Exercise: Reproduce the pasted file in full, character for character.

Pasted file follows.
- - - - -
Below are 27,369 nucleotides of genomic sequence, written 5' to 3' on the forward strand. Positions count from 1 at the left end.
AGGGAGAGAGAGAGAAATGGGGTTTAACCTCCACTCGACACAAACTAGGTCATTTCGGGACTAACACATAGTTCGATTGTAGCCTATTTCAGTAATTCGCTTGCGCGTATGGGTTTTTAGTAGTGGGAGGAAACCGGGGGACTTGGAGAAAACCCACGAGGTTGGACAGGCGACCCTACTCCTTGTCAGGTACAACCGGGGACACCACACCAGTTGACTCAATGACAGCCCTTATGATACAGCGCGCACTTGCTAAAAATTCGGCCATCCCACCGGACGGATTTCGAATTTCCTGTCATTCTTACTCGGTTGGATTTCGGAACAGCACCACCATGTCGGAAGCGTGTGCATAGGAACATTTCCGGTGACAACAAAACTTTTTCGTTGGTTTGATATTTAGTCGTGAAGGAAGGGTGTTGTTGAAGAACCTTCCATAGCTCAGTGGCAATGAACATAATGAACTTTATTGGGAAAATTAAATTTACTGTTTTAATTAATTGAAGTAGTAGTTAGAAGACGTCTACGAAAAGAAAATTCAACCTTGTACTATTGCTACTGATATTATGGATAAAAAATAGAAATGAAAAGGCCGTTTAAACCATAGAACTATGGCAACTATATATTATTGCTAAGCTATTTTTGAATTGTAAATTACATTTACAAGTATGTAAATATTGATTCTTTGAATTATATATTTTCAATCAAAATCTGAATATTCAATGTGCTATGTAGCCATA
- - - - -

Below are 27,369 nucleotides of genomic sequence, written 5' to 3' on the forward strand. Positions count from 1 at the left end.
AGGGAGAGAGAGAGAAATGGGGTTTAACCTCCACTCGACACAAACTAGGTCATTTCGGGACTAACACATAGTTCGATTGTAGCCTATTTCAGTAATTCGCTTGCGCGTATGGGTTTTTAGTAGTGGGAGGAAACCGGGGGACTTGGAGAAAACCCACGAGGTTGGACAGGCGACCCTACTCCTTGTCAGGTACAACCGGGGACACCACACCAGTTGACTCAATGACAGCCCTTATGATACAGCGCGCACTTGCTAAAAATTCGGCCATCCCACCGGACGGATTTCGAATTTCCTGTCATTCTTACTCGGTTGGATTTCGGAACAGCACCACCATGTCGGAAGCGTGTGCATAGGAACATTTCCGGTGACAACAAAACTTTTTCGTTGGTTTGATATTTAGTCGTGAAGGAAGGGTGTTGTTGAAGAACCTTCCATAGCTCAGTGGCAATGAACATAATGAACTTTATTGGGAAAATTAAATTTACTGTTTTAATTAATTGAAGTAGTAGTTAGAAGACGTCTACGAAAAGAAAATTCAACCTTGTACTATTGCTACTGATATTATGGATAAAAAATAGAAATGAAAAGGCCGTTTAAACCATAGAACTATGGCAACTATATATTATTGCTAAGCTATTTTTGAATTGTAAATTACATTTACAAGTATGTAAATATTGATTCTTTGAATTATATATTTTCAATCAAAATCTGAATATTCAATGTGCTATGTAGCCATA